News

Howell and Norment: Court challenge seeks to halt executive order for restoration of felon rights

May 23, 2016
By William J. Howell and Thomas K. Norment Jr.

In a sweeping executive order, Gov. Terry McAuliffe restored the political rights of more than 206,000 convicted felons. These felons, including the 40,000 of them who committed violent crimes, are now eligible to register to vote, serve on juries and run for office.

Virginians believe in second chances. That is why our constitution already allows those convicted of a felony to apply to have their rights restored by the governor on a case-by-case basis.

McAuliffe threw that individualized process — and the constitution — to the wind, embracing a Washington-style view of executive power instead. In the process, he is hurting our criminal justice system. We are challenging this unconstitutional action in the Virginia Supreme Court. The legislative and judicial branches have an obligation to serve as a check on executive power. We will not let this overreach go unchecked.

Since 1830, the Constitution of Virginia has placed limitations on the political rights of convicted felons. The concept is simple: If you do not follow the laws and respect the rights of other citizens, you may be subjected to losing some of your rights. The surest way to retain all your rights is to not commit a felony.

Governors have always exercised clemency power with discretion, using their authority on a case-by-case basis to restore the rights of those who are prepared to be productive members of society again. McAuliffe acted with no such discretion. He didn’t even know who these people were.

His executive order applies to every felon regardless of the crime committed. According to the limited data available, more than 40,000 of the convicts committed violent crimes. That means a convicted pedophile could serve on a jury that decides if the next child predator goes to prison.

The governor also does not require individuals to complete their full sentencing. He is restoring the rights of felons while they remain on court-ordered unsupervised probation.

The governor often says these individuals have “paid their debt to society.” That is simply not the case. A criminal’s sentence is punishment, not a debt. We doubt the rape victim feels “repaid” just because her perpetrator finished his prison sentence. Even if you accept the governor’s erroneous premise, his order does not require felons to repay the debts required of them by the justice system. Their rights are being restored even if they have not paid restitution, fines or court costs. In other words, they literally have not paid their debts.

The governor is not only wrong on the merits, he is also acting without legal authority. His order defies the plain text of the constitution, has no precedent in Virginia history and flouts the separation of powers principle on which representative government rests.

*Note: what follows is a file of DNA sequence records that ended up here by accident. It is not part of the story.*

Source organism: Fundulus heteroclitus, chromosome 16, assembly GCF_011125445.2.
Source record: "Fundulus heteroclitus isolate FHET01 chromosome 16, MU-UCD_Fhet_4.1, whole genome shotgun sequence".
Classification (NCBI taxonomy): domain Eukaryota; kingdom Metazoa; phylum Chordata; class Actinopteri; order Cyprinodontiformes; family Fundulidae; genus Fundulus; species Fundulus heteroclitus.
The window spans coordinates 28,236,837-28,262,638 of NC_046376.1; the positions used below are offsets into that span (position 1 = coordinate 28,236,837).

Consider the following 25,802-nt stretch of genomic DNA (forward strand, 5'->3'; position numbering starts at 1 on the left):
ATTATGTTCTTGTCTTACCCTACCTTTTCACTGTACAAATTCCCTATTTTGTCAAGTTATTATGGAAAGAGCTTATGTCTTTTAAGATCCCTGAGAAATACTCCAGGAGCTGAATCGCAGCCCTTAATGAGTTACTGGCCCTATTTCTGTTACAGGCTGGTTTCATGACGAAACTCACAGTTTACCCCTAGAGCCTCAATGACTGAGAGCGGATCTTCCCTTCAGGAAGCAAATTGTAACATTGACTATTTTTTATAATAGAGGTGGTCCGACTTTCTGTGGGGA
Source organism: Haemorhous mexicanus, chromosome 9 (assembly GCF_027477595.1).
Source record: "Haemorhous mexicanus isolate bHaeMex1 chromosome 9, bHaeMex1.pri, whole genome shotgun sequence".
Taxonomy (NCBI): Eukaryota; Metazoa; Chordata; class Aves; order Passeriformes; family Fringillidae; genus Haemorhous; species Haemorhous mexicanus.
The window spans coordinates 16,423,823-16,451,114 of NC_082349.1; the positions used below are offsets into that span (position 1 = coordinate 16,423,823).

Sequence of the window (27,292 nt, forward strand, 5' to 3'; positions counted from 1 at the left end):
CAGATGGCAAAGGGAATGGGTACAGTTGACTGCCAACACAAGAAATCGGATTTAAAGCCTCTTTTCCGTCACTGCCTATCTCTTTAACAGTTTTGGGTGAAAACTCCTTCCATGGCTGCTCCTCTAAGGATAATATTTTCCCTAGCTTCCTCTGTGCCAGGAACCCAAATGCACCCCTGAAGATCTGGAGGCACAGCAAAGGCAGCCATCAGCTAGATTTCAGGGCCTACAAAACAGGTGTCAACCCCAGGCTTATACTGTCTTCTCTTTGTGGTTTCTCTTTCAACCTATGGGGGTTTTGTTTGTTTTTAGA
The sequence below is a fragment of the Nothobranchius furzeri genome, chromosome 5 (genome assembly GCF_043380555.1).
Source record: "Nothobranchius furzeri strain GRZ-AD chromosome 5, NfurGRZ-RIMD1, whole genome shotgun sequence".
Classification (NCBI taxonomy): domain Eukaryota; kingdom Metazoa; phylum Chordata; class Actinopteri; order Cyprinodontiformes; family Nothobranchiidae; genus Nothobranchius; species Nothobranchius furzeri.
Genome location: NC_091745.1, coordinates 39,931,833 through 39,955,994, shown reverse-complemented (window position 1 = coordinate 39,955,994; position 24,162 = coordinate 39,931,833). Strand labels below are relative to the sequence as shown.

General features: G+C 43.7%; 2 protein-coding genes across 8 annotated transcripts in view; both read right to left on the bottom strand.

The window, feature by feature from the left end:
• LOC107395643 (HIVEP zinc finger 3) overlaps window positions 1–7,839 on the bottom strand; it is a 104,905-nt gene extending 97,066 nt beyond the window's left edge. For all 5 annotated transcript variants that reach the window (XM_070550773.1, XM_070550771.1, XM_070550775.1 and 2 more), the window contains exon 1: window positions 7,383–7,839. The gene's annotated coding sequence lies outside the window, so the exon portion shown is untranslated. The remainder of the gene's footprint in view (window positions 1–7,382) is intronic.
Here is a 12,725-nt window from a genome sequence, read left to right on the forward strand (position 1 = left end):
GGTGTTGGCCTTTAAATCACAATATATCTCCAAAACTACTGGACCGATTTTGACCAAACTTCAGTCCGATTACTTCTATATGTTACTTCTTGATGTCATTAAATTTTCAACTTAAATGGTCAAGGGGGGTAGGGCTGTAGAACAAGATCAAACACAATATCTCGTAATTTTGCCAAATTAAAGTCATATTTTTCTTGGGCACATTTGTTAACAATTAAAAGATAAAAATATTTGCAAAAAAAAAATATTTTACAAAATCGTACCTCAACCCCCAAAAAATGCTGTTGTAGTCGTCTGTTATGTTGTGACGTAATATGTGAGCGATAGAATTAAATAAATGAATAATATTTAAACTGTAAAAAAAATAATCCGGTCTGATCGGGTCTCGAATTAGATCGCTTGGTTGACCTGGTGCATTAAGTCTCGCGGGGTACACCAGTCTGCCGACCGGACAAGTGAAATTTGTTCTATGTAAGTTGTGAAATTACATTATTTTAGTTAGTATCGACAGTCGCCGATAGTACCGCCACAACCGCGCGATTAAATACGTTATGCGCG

First, according to the Virginia Constitution, the governor has the power to restore the rights of convicted felons, but only on a case-by-case basis. Article II, Section 1 specifically applies the governor’s authority to restore rights to individual “persons.” McAuliffe did not act on an individualized basis. He issued a blanket executive order covering more than 200,000 individuals, defying the plain text of the constitution.

Second, the order relies on an unprecedented view of executive authority. No governor has ever purported to have this much power. In fact, the past two governors explicitly found they lacked such broad power. In 2010, Gov. Tim Kaine’s lead counsel said blanket orders restoring rights were not a “contemplated use of executive authority” and would be a “rewrite of the law.” In 2013, a bipartisan and independent committee established by the attorney general’s office concluded the governor did not have the authority to institute an automatic, self-executing restoration of rights.

Third, the order effectively suspends the constitution’s prohibition against allowing felons to vote. If the governor’s power can be applied in this way, he can effectively suspend any law via the clemency power. For example, a governor could issue monthly pardons for anyone convicted of illegally possessing a firearm, effectively suspending the laws passed by the General Assembly. This is a dangerous precedent that flouts the separation of powers principle.

We cannot ignore McAuliffe’s disregard for the constitution and the rule of law. Our attorneys filed a petition in the Supreme Court of Virginia yesterday to stop the enforcement of the order. Several Virginians are joining us as petitioners in this case. Because action must be taken immediately to protect the integrity of November’s elections, our attorney is also filing a motion asking the Supreme Court to convene in a special session to hear the case right away.